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I'm learning Drupal to save some production time for my websites, but it looks like it's the other way around. Maybe it's because I'm a beginner but I'm seeing that I spend a lot of time trying to make Drupal adjust to what I want, and it's not saving me time at all, maybe it comes with some 'ready to use' stuff but the time required to set it up, 'theme' it, etc it's actually bigger than the time I would need to code it and put it there.

Am I just a CMS noob or are these things overrated?

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You might find this article very useful: namhost.com/blog/2014-06-11/… –  coderama Jun 12 '14 at 3:16

7 Answers 7

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I wouldn't use Drupal. I think that might be your problem too. Try something like Joomla. As a programmer, its fun to 'reinvent the wheel' to learn how stuff works but in the real world where time == money you need to think about what you can get working the best and quickest.

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Why the Drupal bashing? Drupal is far more versatile than Joomla. If you want something easy, sure, go for Joomla. But if you want something that'll allow you to get more stuff done in the long run, use Drupal. You are going to hit way more walls using Joomla. –  coderama Jun 12 '14 at 3:15
@coderama I think Drupal had a recent overhaul if I'm not mistaken. I've heard a lot a terrible things about it so I stayed away from it. Maybe it has changed? My post is over 3 years old so anything could've happened since then. –  DJTripleThreat Jun 12 '14 at 20:59
Drupal 7 is awful, but give Drupal 6 a bash. We use it on many sites and it works like a charm. Drupal 7 doesn't have all modules that Drupal 6 has, so I haven't bothered learning it yet. I tried building one site in it, but quickly hit a wall. So, I think the confusion comes when people try to use the latest version only to find it very confusing. Drupal 6 is where it's at. :) –  coderama Jun 13 '14 at 15:27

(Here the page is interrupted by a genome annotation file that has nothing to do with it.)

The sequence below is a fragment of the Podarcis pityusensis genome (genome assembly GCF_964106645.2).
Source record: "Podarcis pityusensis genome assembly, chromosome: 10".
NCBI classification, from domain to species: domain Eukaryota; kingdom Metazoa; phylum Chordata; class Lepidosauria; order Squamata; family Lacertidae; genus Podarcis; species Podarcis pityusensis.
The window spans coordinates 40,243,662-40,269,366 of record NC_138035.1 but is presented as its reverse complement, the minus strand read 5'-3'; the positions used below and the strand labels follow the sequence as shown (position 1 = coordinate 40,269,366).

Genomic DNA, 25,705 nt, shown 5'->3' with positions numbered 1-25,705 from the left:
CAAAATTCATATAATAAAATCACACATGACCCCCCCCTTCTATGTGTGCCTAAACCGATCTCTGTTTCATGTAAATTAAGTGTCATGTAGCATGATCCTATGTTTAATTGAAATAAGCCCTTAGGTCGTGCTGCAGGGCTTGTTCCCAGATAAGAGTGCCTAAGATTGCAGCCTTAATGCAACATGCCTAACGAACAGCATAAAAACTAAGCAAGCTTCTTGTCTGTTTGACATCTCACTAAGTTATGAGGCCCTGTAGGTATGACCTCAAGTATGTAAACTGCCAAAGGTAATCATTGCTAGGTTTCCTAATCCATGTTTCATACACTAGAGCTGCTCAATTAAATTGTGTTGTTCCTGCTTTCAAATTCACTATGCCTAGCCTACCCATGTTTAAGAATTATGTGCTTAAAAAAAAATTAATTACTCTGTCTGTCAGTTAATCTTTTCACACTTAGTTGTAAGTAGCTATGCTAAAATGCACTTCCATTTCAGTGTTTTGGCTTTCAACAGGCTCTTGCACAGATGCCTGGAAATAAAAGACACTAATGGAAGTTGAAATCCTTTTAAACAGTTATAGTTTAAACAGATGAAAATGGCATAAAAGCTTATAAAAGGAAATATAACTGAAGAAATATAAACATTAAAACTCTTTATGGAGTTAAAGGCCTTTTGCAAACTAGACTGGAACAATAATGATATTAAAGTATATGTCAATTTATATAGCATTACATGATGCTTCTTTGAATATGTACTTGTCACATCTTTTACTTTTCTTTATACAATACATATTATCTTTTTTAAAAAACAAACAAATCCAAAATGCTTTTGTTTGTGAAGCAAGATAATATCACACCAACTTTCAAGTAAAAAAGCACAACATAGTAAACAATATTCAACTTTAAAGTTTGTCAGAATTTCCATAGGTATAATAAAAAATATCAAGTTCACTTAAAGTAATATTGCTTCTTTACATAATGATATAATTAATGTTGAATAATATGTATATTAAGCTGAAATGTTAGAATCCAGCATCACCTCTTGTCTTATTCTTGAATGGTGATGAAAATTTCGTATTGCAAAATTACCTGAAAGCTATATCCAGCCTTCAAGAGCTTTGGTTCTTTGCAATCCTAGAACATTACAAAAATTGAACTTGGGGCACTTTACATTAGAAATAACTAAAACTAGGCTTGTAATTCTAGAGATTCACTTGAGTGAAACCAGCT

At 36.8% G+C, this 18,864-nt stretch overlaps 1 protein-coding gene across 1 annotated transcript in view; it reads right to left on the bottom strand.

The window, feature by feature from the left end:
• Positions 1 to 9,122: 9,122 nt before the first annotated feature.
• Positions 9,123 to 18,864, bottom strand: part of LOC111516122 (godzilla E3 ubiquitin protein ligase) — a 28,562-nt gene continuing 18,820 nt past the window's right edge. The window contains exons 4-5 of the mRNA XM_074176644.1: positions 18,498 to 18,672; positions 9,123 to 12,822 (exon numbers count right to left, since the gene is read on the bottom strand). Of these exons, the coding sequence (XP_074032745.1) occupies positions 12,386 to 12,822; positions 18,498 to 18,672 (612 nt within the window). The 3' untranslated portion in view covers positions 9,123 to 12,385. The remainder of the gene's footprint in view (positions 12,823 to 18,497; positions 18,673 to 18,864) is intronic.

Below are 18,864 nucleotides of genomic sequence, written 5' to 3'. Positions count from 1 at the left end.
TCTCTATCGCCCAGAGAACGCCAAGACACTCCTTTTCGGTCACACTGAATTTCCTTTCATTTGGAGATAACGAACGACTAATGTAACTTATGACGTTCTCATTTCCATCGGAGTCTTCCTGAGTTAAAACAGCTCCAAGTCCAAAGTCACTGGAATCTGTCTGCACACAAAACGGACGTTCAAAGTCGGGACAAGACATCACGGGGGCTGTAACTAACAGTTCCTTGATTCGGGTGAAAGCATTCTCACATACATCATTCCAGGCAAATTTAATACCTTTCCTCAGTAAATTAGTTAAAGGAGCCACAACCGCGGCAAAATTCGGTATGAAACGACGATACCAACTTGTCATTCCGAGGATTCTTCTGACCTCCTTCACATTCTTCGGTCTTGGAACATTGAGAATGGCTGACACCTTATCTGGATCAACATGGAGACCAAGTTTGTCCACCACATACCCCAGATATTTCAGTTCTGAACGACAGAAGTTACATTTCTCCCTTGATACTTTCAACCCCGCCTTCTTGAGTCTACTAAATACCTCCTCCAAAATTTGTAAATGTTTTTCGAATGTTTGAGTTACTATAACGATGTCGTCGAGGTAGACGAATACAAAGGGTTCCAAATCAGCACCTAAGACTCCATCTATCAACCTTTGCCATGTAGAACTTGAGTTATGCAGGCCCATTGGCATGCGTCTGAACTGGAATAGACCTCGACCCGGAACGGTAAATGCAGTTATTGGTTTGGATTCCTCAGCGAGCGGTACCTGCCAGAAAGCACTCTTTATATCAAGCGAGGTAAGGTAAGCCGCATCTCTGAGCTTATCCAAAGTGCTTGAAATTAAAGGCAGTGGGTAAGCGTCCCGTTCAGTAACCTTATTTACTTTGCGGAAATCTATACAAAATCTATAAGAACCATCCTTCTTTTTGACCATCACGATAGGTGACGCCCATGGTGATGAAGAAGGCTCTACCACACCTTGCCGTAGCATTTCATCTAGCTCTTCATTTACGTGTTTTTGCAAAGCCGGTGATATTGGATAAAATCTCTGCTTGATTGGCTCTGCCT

@coderama aha ok, I'll consider it. I'm more of a rails guy these days so I don't dabble in php but if I have a client that requires it, I'll give Drupal another chance. –  DJTripleThreat Jun 13 '14 at 18:32

It will take you 20x the time to create a CMS than configuring a premade one. Unless you have LOTS of time, i would strongly suggest to use a ready made CMS.

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I already have my own CMS that I developed. It's obviously not as good as Drupal but it's very basic and thus much more easier to configure. But I really don't know what's the reality, if i should use one of the big CMS or stick with mine. –  luqita Feb 26 '11 at 5:19
Depends on functionality. If you have all already coded all the things that you need to, maybe you can use yours. However, if you need much more functionality, i'd suggest a ready made one. –  Spyros Feb 26 '11 at 5:21
@luqita: Without knowing your needs/requirements no one can say. But in my experience, the main reason for an independent developer to roll his own CMS for a commissioned website is usually ego rather than practicality. Powerful CMSes like Drupal take time to learn, but there are simpler CMSes out there that are still likely better engineered (in terms of extensibility and user interface) than what you've created. Don't discount those based on your experiences with Drupal. –  Lèse majesté Feb 26 '11 at 5:37

i have been having feelings that honestly all these CMS are straight up corporate hype...alot of "fluff" and unnessecary bulk features, that just crap your site up and make it way more complicated.

yes they make it easy to have a website up in no time, but honestly i think nothing beats having total control of your site and coding yourself if you can do so. this way you are completely independant from any outside software.

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For relatively simple websites, you may save yourself a lot of headaches just coding it yourself with HTML and CSS. If you have a lot of dynamic content, or need multiple people working under you to build the site, then a CMS might make more sense.